The star of the game was Ichiro Suzuki, who not only got the bunt for a base hit but also got the game winning hit to drive in two runs in the top of the 10th.

    We may have to rethink the abilities of Japanese baseball players. They have won the first two WBCs. I saw a documentary about Bobby Valentine, who has managed teams in both the US and Japan. He said in the film that Japan is the only world power in which baseball is the most popular sport. Their best athletes become baseball players, not some becoming basketball or football players like in the US or soccer/football players in the rest of the world. At least on the field, the Japanese may be the best.

    Another result of this WBC is that I expect US teams to sign more South Korean players in the future. There are four active in the US majors right now.

  5. That was on the short list of best games I have ever seen–whether in person or on TV. No doubt the atmosphere was even more electric for those who were there.

    When I have a game on the DVR, I often skip over delays (like the catcher visiting the mound, which in the case of the Cuban team is after just about every pitch). But in this one, I did not skip much at all, because the entire thing was just so entertaining.

    In today’s LA Times, Bill Shaikin calls the game possibly the best 10 innings of baseball ever played in Dodger Stadium. (I can’t find the item at the paper’s website or I would link it here.)

  6. The next WBC is almost upon us!

    The format is slightly changed. Instead of first round pools being double-elimination, they’ll be round-robin. The tie-breaker will be “Team Quality Balance”, which is basically run-difference adjusted for innings played.

    A lot of the silliness of the previous format is still there. The two winners of each first-round pool go into the same second-round pool. And the two winners of each second-round pool have to play each other, rather meaninglessly, before advancing to the semifinal. It’s quite possible that Japan and Cuba will play each other four times out of eight or nine games.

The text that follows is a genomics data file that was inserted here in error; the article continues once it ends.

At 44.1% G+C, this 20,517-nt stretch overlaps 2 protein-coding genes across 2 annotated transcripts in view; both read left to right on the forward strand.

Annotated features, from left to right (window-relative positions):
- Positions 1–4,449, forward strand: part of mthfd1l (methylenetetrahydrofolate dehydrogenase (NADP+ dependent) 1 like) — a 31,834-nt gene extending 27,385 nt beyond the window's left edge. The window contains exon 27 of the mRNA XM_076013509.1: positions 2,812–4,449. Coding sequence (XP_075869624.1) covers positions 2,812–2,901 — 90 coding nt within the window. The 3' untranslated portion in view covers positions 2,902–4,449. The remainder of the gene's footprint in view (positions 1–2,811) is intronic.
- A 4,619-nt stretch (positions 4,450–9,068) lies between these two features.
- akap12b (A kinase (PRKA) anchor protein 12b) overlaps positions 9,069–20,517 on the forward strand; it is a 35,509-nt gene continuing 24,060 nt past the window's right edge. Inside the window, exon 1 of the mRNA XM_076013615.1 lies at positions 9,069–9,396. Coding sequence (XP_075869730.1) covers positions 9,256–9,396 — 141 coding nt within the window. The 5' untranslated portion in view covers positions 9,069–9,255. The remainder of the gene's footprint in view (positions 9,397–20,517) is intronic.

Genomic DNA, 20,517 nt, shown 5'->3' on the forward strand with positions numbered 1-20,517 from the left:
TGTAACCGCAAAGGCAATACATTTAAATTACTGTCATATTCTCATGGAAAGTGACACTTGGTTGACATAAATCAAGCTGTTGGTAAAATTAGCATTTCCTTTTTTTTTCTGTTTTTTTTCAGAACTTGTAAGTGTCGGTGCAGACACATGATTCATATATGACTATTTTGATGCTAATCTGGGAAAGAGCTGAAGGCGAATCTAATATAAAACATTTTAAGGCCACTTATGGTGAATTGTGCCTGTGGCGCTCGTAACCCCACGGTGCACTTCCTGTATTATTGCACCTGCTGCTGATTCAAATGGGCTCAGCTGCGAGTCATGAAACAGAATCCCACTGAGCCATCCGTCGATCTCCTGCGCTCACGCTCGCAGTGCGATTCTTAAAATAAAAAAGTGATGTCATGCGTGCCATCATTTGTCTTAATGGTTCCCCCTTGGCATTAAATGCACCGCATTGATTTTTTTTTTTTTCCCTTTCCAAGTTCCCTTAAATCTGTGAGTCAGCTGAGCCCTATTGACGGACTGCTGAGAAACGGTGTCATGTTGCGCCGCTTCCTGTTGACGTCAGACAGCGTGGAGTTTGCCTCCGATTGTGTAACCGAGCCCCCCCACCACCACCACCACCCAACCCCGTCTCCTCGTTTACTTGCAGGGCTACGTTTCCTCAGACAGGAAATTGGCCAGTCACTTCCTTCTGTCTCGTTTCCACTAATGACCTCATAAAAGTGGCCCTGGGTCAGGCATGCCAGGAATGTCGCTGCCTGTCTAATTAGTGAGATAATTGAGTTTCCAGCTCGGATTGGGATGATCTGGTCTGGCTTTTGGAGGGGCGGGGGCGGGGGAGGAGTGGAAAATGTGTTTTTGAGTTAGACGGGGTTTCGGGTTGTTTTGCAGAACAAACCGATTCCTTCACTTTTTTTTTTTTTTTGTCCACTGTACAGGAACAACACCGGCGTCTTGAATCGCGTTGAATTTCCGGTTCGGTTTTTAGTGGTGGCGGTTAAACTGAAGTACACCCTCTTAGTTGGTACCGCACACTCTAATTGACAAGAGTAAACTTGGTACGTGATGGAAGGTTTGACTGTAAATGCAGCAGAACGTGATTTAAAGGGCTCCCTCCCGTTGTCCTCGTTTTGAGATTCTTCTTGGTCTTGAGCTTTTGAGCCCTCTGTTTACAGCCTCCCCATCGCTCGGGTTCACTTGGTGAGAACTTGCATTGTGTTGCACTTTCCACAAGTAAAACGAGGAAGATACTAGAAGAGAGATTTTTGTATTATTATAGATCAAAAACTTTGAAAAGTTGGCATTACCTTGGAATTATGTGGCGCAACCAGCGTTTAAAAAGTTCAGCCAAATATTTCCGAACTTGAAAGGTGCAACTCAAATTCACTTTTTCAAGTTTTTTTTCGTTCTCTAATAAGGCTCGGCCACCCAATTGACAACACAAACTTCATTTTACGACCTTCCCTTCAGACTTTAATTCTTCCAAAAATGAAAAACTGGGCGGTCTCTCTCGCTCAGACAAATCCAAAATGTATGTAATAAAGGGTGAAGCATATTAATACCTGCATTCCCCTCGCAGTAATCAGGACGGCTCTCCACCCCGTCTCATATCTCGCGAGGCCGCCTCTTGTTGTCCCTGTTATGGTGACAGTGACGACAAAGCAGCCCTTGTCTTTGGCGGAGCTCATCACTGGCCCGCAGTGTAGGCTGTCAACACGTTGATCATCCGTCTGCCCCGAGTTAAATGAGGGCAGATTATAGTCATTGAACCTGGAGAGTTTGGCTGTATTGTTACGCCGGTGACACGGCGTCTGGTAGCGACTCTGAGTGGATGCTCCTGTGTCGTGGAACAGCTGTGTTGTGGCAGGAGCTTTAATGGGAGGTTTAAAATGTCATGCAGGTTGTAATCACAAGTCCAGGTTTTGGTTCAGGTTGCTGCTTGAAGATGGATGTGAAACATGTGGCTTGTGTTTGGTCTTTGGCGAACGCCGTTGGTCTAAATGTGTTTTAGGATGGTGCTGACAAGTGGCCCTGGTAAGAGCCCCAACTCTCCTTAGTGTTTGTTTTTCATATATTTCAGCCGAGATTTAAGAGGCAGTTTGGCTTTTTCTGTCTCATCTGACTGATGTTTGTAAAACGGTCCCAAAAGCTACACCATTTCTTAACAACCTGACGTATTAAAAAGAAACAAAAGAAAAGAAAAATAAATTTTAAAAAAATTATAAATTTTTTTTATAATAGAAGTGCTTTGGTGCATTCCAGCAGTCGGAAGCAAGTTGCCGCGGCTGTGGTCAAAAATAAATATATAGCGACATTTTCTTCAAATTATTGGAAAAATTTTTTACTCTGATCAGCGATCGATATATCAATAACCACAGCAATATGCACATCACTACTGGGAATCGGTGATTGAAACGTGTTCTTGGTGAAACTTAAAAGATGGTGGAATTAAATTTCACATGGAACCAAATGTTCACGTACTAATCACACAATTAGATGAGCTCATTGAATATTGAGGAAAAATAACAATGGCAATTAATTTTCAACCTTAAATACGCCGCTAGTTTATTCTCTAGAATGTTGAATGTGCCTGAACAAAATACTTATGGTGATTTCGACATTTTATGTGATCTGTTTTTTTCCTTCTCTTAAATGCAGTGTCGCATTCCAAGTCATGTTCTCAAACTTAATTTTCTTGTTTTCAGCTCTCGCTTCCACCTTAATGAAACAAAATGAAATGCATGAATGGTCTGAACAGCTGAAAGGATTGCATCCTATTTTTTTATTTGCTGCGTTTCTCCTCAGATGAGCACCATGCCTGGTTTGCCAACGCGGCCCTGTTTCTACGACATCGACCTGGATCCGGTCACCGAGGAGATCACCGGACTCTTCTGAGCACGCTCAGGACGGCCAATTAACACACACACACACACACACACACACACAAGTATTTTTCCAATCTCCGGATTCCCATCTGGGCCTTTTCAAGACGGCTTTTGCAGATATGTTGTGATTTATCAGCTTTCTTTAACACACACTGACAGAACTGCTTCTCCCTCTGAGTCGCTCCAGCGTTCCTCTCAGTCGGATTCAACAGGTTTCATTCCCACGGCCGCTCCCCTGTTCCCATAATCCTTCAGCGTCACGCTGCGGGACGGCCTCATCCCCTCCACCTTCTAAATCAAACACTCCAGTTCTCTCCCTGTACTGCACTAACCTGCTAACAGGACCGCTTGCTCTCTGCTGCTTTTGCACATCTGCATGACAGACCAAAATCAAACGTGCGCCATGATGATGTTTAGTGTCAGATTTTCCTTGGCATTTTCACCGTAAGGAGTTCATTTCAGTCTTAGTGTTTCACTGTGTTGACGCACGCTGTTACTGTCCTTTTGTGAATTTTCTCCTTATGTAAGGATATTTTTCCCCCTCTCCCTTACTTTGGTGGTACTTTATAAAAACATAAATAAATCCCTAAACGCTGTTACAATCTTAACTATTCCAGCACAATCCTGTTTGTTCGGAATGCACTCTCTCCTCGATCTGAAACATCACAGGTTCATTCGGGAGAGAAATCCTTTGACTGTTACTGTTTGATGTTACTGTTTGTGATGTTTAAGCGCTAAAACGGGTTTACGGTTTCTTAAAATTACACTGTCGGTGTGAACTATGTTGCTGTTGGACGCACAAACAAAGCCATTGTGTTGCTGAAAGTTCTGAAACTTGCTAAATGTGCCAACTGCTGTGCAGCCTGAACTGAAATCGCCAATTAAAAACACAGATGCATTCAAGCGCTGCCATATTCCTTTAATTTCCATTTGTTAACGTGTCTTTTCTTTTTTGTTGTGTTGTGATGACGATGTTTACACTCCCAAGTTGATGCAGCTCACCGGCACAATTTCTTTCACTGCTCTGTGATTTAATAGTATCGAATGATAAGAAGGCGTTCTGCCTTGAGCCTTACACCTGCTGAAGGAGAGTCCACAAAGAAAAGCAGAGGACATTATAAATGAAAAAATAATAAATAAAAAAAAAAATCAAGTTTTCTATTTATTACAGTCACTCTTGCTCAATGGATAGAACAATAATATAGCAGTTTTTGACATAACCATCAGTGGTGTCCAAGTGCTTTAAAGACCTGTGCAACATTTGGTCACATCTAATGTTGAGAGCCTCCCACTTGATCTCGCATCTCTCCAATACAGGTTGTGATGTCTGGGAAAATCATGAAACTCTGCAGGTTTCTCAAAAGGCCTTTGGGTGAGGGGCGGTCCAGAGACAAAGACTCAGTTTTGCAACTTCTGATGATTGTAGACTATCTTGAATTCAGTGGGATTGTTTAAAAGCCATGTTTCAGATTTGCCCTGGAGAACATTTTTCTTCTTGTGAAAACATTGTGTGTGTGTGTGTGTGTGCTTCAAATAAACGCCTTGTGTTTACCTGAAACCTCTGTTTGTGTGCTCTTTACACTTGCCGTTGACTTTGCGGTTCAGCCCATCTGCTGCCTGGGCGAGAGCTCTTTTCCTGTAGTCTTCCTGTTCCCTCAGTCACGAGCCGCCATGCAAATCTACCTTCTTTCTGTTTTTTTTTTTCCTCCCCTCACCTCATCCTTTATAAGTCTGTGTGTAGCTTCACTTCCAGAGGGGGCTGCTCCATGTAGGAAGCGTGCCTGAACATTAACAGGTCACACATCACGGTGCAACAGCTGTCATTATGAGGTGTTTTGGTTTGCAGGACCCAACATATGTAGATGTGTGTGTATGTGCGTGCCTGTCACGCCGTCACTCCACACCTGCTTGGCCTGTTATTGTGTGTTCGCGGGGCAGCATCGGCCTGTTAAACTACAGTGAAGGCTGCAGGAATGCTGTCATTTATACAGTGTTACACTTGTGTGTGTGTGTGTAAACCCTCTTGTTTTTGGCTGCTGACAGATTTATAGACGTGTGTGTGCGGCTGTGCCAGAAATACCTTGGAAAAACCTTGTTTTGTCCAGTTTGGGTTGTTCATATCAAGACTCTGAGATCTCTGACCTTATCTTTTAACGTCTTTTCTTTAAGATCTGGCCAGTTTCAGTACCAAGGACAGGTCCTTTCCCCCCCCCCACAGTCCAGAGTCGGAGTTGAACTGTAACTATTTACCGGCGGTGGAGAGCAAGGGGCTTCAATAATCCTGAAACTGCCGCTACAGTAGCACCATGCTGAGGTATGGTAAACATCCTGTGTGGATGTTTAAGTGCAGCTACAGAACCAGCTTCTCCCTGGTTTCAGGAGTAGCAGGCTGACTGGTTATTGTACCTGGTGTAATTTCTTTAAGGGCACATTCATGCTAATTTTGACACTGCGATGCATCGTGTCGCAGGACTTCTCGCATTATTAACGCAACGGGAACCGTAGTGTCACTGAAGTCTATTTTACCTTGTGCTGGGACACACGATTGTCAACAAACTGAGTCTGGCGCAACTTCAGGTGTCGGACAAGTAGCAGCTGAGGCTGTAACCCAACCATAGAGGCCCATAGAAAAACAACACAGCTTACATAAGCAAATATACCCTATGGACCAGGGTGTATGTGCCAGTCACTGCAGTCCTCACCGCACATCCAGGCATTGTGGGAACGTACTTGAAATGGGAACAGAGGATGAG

7. I’m just shocked that Brazil, a country where most of the population has never seen a baseball game, let alone played it, beat out Panama, Nicaragua (countries where baseball is the national sport) and Colombia (where baseball is the primary sport on the Caribbean coast, where most of the players come from, and where the spot is reasonably popular throughout the country) for the Latin American qualifier spot.

    I’m also quite surprised that the Mexican government is willing to let their team play in Arizona because of SB1070 (though their sporting federations may be autonomous, as is the case in much of Latin America), and that there has been no talk of a boycott by Mexican players, Mexican fans, or Latino fans in the US.

Leave a Reply

Fill in your details below or click an icon to log in:

WordPress.com Logo

You are commenting using your WordPress.com account. Log Out /  Change )

Google photo

You are commenting using your Google account. Log Out /  Change )

Twitter picture

You are commenting using your Twitter account. Log Out /  Change )

Facebook photo

You are commenting using your Facebook account. Log Out /  Change )

Connecting to %s

This site uses Akismet to reduce spam. Learn how your comment data is processed.